A good day

is one where I can rack up at least 4 QSOs during lunchtime. Today was such a day.

PJ6/W4VAB – Hugh in Saba, St Eustatius on 15 Meters. DX contact
IK2SND – Danny in Italy on 17 Meters. DX contact – Danny was 599+ in NJ.
K9WIS – Brian in Waterford, WI on 20 Meters. Short ragchew.
N4KGL – Greg in Panama City, FL on 20 Meters. Very short ragchew.

The QSO with Greg N4KGL intrigued me. Greg also does the lunchtime QRP portable ops thing, and we have hooked up several times.  He uses a KX3 to an Alex Loop.  He was a good 579 / 589 into New Jersey and the Alex Loop was doing a superb job getting his 5 Watts up here in good shape.  I may have to look into magnetic loops as a serious option for QRP portable ops.

N4KGL’s Alex Loop

On another note, sometimes, when you collect a lot of Ham paraphernalia over the years, you forget some of the stuff you already have. I am a case in point.  The other day, I was in correspondence with a fellow Ham who was looking for a very small, miniature straight key. I e-mailed him that I had one and was willing to part with it. In turn, I received an e-mail back, asking for a photo. I was searching the shack for it last night, for picture taking purposes, only to suddenly remember that I sold that very key along with my K1. It was part of the package that I had put together, back when I was trying to raise funds for my KX3.  I sheepishly informed the inquiring Amateur that I no longer had it (losing your memory is a terrible thing!), and was feeling bad for having given him inaccurate information. I was relieved as everything turned out all right.  He informed me that a friend of his had actually given him exactly what he was looking for, and that it met his needs very well.

But during my search for the straight key, I came across a Viz Key that I had purchased about 7 years or so ago. I had totally forgotten that I had it

And that was a fortuitous discovery, as for a while now, I have been trying to settle on a key to stick in with my KX3 in my portable QRP ops bag.  I was originally using an American Morse “Dirt Cheap Paddle”.  It was very good and had an excellent feel, but was just a bit too light for my hand. When I’m doing these lunchtime ops, I like to hold the paddle in my left hand and squeeze the levers with my right hand. Call me crazy, call me weird but that’s what works best for me. When I would try to find the “sweet spot” for the DCP in my hand, I seemed to always accidentally squeeze the paddle levers at the wrong time and would send out a string of inadvertent dits. Next I tried a TE-NE-KEY, but I just couldn’t get used to the feel of that at all. I ended up making more mistakes with it than I do when I am on a bug!  So I had resorted to using a White Rook MK-33 single lever paddle that I had. That was actually too light also, but I overlooked that, as I absolutely love single lever paddles.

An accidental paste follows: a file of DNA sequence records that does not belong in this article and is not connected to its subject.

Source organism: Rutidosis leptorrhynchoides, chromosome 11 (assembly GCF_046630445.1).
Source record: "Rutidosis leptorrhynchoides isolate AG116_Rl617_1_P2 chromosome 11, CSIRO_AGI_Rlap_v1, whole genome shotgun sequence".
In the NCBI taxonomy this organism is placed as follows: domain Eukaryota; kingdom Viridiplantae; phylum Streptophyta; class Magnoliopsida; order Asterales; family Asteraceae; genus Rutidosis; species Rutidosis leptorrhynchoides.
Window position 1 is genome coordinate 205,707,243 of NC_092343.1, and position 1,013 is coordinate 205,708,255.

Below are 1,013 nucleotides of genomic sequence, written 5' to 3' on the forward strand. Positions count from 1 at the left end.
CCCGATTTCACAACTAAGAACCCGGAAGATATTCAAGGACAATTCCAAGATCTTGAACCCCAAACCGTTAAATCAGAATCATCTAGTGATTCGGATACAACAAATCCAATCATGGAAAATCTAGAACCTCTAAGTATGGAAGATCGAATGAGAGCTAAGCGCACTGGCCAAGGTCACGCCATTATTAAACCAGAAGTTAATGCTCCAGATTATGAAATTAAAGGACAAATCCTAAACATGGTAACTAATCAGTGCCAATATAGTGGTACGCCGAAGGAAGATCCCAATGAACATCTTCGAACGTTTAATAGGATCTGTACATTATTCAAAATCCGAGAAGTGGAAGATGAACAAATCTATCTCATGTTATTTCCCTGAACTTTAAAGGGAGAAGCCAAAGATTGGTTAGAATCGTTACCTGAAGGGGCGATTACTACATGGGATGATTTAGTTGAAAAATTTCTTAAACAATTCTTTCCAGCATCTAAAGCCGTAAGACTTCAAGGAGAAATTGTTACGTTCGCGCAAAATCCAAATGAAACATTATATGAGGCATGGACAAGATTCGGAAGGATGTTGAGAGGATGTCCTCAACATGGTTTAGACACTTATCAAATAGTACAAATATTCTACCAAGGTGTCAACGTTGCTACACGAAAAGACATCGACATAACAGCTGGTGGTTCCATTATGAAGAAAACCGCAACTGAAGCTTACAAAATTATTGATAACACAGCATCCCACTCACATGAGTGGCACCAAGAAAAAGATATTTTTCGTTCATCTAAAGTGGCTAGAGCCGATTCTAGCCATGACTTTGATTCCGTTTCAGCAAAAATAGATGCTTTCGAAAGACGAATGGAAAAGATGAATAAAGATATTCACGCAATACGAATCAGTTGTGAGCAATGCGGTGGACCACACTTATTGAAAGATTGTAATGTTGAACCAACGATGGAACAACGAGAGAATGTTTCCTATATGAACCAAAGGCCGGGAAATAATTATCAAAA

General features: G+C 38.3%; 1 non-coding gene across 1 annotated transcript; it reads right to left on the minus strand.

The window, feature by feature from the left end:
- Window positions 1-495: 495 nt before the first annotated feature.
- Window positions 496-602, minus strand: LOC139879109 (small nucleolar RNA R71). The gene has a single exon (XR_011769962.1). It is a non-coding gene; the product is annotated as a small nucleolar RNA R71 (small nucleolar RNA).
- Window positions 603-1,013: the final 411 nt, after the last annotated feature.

The Viz Key is an iambic paddle, but it’s a bit heftier than what I have been using, without being too hefty (it weighs in at 8 oz. or just 1/2 pound).  It’s just the right weight for me, whether it is in my hand or on whatever table I happen to be sitting at. It is stable without being cumbersome. If I was hiking for a long period of time, I’d probably switch back to the White Rook, but the small amount of weight savings is not a concern for me right now.  I used the Viz Key for my QSOs today, and it took a few minutes of getting used to again.  But very quickly, my sending became less error prone and I was able to make the QSOs that I did make without sending the Hams on the opposite end into a messy Morse Code frenzy.

72 de Larry W2LJ
QRP – When you care to send the very least!

Larry Makoski, W2LJ, is a regular contributor to AmateurRadio.com and writes from New Jersey, USA. Contact him at [email protected].

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